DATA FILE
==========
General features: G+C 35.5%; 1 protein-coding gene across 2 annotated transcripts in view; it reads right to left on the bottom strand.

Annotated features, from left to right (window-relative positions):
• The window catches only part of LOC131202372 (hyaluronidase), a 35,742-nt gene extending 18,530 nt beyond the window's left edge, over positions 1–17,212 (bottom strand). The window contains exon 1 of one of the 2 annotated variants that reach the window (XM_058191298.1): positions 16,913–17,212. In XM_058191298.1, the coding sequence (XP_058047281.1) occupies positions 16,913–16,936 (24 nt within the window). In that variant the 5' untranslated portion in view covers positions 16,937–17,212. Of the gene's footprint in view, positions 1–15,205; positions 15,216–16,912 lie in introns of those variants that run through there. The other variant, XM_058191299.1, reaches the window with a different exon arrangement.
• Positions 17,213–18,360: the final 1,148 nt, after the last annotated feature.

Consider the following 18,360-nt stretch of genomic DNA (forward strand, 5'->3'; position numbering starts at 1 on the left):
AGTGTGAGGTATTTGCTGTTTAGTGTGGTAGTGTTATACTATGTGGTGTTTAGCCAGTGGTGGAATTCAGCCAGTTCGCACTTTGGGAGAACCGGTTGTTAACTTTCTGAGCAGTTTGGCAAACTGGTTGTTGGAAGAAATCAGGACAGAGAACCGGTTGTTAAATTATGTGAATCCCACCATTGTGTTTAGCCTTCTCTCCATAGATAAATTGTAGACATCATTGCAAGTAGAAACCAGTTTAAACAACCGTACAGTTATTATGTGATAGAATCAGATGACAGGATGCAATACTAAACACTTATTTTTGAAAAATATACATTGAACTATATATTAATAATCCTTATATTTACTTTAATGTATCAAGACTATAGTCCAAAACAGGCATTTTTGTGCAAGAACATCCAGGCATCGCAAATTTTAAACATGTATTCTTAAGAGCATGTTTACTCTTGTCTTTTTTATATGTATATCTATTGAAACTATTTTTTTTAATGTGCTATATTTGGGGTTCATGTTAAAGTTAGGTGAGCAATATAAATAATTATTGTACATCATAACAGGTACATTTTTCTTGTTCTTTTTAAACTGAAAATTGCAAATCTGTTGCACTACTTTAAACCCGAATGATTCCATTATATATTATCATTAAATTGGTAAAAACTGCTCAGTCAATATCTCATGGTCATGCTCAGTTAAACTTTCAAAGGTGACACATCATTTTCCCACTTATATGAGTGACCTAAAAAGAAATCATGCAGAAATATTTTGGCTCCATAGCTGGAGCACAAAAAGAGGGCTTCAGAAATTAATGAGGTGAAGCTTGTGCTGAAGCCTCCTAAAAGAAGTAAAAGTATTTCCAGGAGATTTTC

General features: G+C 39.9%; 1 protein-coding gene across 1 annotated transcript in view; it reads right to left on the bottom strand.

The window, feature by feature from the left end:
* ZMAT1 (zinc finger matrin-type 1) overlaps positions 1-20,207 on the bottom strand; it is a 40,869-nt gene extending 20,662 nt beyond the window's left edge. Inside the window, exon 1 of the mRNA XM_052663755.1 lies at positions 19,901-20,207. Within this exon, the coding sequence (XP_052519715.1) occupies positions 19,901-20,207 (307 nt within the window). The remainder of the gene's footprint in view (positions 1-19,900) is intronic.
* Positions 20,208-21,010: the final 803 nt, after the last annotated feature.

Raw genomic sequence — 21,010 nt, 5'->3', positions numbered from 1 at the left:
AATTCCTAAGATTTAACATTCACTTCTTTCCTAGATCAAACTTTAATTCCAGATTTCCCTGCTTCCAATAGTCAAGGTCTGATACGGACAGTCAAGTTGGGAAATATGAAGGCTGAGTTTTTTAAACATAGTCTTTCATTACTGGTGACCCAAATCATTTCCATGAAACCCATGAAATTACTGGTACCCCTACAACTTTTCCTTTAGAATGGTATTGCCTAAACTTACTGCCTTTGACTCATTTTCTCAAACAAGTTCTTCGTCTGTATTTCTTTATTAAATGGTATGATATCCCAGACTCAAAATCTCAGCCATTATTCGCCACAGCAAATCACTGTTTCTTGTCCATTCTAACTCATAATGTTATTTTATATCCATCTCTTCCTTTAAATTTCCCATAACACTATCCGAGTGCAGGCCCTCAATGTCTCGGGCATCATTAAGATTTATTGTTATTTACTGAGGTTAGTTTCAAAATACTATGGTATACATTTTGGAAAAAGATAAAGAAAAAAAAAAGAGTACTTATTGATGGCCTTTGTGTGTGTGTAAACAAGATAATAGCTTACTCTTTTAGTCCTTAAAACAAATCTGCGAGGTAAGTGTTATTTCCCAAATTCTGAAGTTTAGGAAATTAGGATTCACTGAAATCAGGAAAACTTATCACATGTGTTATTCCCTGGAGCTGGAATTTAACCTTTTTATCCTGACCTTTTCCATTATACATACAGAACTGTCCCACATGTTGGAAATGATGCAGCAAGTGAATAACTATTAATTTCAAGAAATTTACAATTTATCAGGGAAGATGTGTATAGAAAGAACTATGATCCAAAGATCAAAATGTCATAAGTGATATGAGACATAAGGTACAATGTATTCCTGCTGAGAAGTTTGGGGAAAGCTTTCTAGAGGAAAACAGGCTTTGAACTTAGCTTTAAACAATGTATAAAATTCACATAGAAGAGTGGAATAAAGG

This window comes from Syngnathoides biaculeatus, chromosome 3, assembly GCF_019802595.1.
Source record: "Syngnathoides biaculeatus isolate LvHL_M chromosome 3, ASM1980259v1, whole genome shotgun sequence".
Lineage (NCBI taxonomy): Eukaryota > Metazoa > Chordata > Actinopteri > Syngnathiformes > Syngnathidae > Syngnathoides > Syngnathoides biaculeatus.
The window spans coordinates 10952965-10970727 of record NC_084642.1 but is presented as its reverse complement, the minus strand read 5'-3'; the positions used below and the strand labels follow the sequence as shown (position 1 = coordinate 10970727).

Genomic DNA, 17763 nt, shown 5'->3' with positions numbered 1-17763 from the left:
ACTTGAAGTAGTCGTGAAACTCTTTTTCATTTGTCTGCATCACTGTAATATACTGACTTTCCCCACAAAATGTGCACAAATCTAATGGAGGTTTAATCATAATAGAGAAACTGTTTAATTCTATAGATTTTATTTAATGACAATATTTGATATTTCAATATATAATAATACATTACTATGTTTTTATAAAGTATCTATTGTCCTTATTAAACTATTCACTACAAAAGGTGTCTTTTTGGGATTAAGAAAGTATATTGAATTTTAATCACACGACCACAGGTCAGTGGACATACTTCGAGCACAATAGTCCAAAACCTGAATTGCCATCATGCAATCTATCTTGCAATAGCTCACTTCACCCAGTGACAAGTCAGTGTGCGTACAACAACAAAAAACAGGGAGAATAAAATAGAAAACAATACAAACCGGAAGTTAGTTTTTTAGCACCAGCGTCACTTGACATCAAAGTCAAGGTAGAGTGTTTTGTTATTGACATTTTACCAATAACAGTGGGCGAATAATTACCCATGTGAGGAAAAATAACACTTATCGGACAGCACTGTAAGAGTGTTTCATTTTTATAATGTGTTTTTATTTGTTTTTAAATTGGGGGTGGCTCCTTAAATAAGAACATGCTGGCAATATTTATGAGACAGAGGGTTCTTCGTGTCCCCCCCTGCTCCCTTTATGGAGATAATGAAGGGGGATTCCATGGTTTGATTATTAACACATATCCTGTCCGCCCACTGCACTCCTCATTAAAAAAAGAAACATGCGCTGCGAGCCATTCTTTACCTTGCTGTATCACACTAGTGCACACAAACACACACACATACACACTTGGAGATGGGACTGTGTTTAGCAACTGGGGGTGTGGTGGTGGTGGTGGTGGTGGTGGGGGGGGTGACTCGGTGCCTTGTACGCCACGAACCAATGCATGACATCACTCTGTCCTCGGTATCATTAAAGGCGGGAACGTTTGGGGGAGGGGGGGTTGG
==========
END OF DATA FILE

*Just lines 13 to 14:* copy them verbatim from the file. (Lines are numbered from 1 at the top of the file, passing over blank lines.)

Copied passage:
This window comes from Syngnathoides biaculeatus, chromosome 3, assembly GCF_019802595.1.
Source record: "Syngnathoides biaculeatus isolate LvHL_M chromosome 3, ASM1980259v1, whole genome shotgun sequence".